The Ponzi Scheme
Unfortunately there is rarely a year that goes by that this well known abuse does not rear its head, especially in affluent areas of the country, like South Florida, Texas, Arizona and other Sun Belt areas.
It always, in hindsight unfortunately, is a deal that looks just too good to be true.
A bit of history first
The Ponzi scheme is named after Charles Ponzi, a con man who bilked investors out of millions in the early 1900s. In its simplest form, a Ponzi scheme distributes money (touted to be “income”) to early investors from funds which are raised from later investors. Most of the money which is raised is diverted to the perpetrators of the scheme instead of actually being invested. After a hundred years, it is amazing that this still is the most popular form of true securities fraud. Once again, beware of the deal that looks just too good.
WARNING SIGNS: We hope you are reading this in anticipation of making an investment and that this information will help you avoid making a mistake. If you have already made an investment and are now concerned about its legitimacy, these warning signs may assist you in evaluating your situation:
• Promised or “guaranteed” returns are inordinately high compared to conventional
investments from traditional brokerage firms. For example, if bank CD rates are 2%,
the potential investment opportunity is promising 15%…this should make you wary.
• There is a complete lack of transparency as to the existence and the actual whereabouts of the purported invested assets. Victims usually receive a “statement” that shows
money in, money out and gains (seldom losses), but provides no detail as to where the actual assets (i.e.; your money) is held.
• The mystique of “Hedge funds”, “offshore investments”, and “high yield” apparently are tried and true sound bites for the serious Ponzi fraudster, since most schemes have utilized them or other similar sounding descriptions in their marketing pitch.
Additionally, FINRA’s website has a Scam Meter tool that may be helpful in assessing a questionable situation.
What should I do if I think I am a victim of a Ponzi Scheme?
FIRST: Don’t give them any more $$$until you resolve your concern.
Next, contact someone knowledgeable in this area of the law to advise you regarding the appropriate course to follow.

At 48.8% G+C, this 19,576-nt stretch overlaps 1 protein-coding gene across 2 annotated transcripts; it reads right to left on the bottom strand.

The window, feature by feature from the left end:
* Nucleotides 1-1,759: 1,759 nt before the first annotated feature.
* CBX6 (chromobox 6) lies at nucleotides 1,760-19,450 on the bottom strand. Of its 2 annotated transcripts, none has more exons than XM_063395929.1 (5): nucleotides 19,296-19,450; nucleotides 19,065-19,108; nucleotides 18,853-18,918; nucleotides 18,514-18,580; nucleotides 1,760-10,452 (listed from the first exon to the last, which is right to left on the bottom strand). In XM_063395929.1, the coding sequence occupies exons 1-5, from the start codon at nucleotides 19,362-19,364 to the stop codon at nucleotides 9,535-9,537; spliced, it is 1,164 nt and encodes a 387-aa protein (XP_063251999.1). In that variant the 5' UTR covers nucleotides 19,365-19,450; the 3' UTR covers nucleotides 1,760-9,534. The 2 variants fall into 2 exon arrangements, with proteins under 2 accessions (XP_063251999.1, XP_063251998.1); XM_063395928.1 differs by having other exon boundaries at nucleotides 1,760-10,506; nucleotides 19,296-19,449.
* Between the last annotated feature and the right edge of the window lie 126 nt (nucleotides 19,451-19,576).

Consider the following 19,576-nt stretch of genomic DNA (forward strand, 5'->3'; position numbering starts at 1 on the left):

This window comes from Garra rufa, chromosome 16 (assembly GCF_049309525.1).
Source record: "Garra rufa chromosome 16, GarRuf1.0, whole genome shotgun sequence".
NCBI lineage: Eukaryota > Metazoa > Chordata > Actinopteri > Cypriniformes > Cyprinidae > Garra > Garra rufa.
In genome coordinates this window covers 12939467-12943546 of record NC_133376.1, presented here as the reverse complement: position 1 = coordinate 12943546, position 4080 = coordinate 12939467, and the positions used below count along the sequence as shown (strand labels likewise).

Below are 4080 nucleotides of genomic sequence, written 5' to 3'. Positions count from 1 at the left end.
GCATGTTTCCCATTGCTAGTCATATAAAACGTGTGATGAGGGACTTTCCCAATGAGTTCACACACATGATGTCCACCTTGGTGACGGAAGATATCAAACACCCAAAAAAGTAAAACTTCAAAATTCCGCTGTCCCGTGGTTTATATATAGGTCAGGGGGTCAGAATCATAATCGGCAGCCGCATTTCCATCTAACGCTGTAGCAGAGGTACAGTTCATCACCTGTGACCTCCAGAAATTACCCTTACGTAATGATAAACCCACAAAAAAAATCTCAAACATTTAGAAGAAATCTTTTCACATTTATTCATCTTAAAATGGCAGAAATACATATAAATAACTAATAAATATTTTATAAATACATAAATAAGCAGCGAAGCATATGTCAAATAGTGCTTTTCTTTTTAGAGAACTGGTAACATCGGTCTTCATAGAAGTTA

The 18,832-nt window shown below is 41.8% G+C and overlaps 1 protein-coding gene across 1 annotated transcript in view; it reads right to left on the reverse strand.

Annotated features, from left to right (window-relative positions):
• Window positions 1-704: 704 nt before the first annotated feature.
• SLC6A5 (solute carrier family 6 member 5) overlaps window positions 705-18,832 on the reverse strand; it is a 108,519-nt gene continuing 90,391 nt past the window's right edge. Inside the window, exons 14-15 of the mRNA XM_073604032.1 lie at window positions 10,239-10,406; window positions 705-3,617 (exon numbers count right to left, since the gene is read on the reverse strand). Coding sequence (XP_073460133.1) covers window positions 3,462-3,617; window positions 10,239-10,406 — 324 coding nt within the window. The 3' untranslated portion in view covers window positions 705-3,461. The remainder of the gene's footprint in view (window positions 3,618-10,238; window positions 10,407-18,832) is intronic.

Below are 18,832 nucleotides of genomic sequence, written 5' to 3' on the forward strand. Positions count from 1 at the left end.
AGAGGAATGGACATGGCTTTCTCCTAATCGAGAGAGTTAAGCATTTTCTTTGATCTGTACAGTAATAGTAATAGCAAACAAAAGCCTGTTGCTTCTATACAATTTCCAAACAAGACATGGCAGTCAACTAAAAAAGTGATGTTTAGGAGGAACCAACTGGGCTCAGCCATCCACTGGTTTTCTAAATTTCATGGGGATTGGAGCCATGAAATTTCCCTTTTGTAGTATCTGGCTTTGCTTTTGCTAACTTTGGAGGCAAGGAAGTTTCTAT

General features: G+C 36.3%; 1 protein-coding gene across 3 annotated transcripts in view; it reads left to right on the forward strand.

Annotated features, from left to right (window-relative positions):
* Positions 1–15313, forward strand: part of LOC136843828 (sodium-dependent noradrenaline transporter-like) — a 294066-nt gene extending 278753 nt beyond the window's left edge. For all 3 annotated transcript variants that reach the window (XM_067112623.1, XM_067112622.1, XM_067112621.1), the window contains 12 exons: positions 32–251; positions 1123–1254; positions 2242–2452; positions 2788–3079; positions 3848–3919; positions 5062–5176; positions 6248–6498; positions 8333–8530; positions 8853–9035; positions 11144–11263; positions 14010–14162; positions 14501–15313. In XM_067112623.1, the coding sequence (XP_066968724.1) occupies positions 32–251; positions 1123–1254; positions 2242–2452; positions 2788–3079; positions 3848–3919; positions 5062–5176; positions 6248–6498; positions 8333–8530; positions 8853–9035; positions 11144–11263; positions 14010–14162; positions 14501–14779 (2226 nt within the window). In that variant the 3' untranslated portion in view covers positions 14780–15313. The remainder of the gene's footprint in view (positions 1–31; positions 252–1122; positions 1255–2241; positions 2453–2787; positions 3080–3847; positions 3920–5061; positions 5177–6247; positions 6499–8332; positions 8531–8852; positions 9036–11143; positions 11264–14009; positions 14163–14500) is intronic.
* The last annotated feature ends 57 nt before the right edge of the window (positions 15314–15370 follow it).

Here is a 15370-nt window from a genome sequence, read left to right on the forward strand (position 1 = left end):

If you have questions about your brokerage account, contact us today either by phone at 561-391-1900 or by filling out our online contact form.
See what the Securities & Exchange Commission has to say about Ponzi schemes.
Recent Interesting Ponzi Scheme News
Lakeland, FL-James Risher-DJ Sebastian
For details regarding a recent Ponzi Scheme operated 2007-2010 in central Florida and conducted by an individual who had multiple prior convictions for securities fraud, see the James Risher Ponzi Scheme. Risher was sentenced in December 2011 to nearly 20 years in Federal Prison. Daniel J. Sebastian committed suicide just prior to the time he was to surrender himself to authorities.
Longwood, FL- Tina Mangliardi
Mangliardi was a former model who confessed to duping investors out of millions by claiming they would be investing in “bid-bonds”. She pleaded guilty to a $7 million dollar Ponzi scheme. In March 2013, one of her victims, Adam Pollock, apparently unhappy about being duped, was arrested for threatening to cut off her fingers and toes.
Gary Martin, St. Augustine, FL
Martin was sentenced to ten years for his commodities and foreign exchange Ponzi scheme that took over $30 million from unsuspecting investors. Martin operated several companies, including Queen Shoals which purported to be in the commodities business.
George Elia, Wilton Manors, FL
Elia targeted members of the south Florida gay community and convinced his victims that he was an accomplished day trader. He spent most of the $11 million he raised on personal expenses. After two days of trial, apparently his conscience kicked in and he decided to plead guilty after hearing a number of his victims testify.
Gospel Singer Michael Winans
In March 2013 pleaded guilty to $8 million Ponzi scheme and faces up to 20 years. His victims were told that their “investment” would be placed in Saudi Arabian crude oil bonds, with guaranteed returns of up to 100% in a matter of months. There were , of course, no bonds.